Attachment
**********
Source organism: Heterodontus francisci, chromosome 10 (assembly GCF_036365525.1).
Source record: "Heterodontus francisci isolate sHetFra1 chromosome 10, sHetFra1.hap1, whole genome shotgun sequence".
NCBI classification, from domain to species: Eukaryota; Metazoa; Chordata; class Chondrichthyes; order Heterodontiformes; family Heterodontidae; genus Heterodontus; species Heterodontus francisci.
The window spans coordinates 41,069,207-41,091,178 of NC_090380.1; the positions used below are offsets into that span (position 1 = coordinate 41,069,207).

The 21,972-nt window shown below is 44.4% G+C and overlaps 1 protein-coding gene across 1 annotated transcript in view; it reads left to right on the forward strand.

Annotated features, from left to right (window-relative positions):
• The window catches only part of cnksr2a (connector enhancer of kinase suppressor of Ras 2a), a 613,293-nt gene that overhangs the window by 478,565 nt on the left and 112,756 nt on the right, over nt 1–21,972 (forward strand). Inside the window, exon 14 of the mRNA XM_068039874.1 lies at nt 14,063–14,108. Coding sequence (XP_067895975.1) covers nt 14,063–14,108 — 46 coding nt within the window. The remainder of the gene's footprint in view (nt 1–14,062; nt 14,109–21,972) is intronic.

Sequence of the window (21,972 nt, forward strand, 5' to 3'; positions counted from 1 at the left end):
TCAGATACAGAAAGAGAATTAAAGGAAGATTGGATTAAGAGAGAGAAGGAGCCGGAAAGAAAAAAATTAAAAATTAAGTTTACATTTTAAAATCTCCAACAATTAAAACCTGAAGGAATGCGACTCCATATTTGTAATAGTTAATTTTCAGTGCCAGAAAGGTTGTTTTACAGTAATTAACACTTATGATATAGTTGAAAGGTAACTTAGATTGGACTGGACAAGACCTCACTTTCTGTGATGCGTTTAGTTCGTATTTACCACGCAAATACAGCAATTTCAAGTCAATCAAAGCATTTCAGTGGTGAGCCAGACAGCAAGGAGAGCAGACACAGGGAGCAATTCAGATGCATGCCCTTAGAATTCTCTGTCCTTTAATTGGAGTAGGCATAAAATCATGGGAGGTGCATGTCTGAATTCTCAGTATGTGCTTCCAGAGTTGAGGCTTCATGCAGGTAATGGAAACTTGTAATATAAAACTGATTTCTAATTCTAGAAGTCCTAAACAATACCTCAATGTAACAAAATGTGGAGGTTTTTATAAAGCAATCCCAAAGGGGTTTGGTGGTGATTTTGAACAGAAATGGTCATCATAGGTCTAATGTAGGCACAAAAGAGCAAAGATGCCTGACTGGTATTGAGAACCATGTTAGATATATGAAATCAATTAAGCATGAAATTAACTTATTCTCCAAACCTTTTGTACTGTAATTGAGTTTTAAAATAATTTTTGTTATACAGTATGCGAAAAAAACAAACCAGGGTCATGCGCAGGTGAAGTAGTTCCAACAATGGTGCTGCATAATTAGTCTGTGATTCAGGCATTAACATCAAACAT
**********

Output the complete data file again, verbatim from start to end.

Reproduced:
Source organism: Heterodontus francisci, chromosome 10 (assembly GCF_036365525.1).
Source record: "Heterodontus francisci isolate sHetFra1 chromosome 10, sHetFra1.hap1, whole genome shotgun sequence".
NCBI classification, from domain to species: Eukaryota; Metazoa; Chordata; class Chondrichthyes; order Heterodontiformes; family Heterodontidae; genus Heterodontus; species Heterodontus francisci.
The window spans coordinates 41,069,207-41,091,178 of NC_090380.1; the positions used below are offsets into that span (position 1 = coordinate 41,069,207).

The 21,972-nt window shown below is 44.4% G+C and overlaps 1 protein-coding gene across 1 annotated transcript in view; it reads left to right on the forward strand.

Annotated features, from left to right (window-relative positions):
• The window catches only part of cnksr2a (connector enhancer of kinase suppressor of Ras 2a), a 613,293-nt gene that overhangs the window by 478,565 nt on the left and 112,756 nt on the right, over nt 1–21,972 (forward strand). Inside the window, exon 14 of the mRNA XM_068039874.1 lies at nt 14,063–14,108. Coding sequence (XP_067895975.1) covers nt 14,063–14,108 — 46 coding nt within the window. The remainder of the gene's footprint in view (nt 1–14,062; nt 14,109–21,972) is intronic.

Sequence of the window (21,972 nt, forward strand, 5' to 3'; positions counted from 1 at the left end):
TCAGATACAGAAAGAGAATTAAAGGAAGATTGGATTAAGAGAGAGAAGGAGCCGGAAAGAAAAAAATTAAAAATTAAGTTTACATTTTAAAATCTCCAACAATTAAAACCTGAAGGAATGCGACTCCATATTTGTAATAGTTAATTTTCAGTGCCAGAAAGGTTGTTTTACAGTAATTAACACTTATGATATAGTTGAAAGGTAACTTAGATTGGACTGGACAAGACCTCACTTTCTGTGATGCGTTTAGTTCGTATTTACCACGCAAATACAGCAATTTCAAGTCAATCAAAGCATTTCAGTGGTGAGCCAGACAGCAAGGAGAGCAGACACAGGGAGCAATTCAGATGCATGCCCTTAGAATTCTCTGTCCTTTAATTGGAGTAGGCATAAAATCATGGGAGGTGCATGTCTGAATTCTCAGTATGTGCTTCCAGAGTTGAGGCTTCATGCAGGTAATGGAAACTTGTAATATAAAACTGATTTCTAATTCTAGAAGTCCTAAACAATACCTCAATGTAACAAAATGTGGAGGTTTTTATAAAGCAATCCCAAAGGGGTTTGGTGGTGATTTTGAACAGAAATGGTCATCATAGGTCTAATGTAGGCACAAAAGAGCAAAGATGCCTGACTGGTATTGAGAACCATGTTAGATATATGAAATCAATTAAGCATGAAATTAACTTATTCTCCAAACCTTTTGTACTGTAATTGAGTTTTAAAATAATTTTTGTTATACAGTATGCGAAAAAAACAAACCAGGGTCATGCGCAGGTGAAGTAGTTCCAACAATGGTGCTGCATAATTAGTCTGTGATTCAGGCATTAACATCAAACAT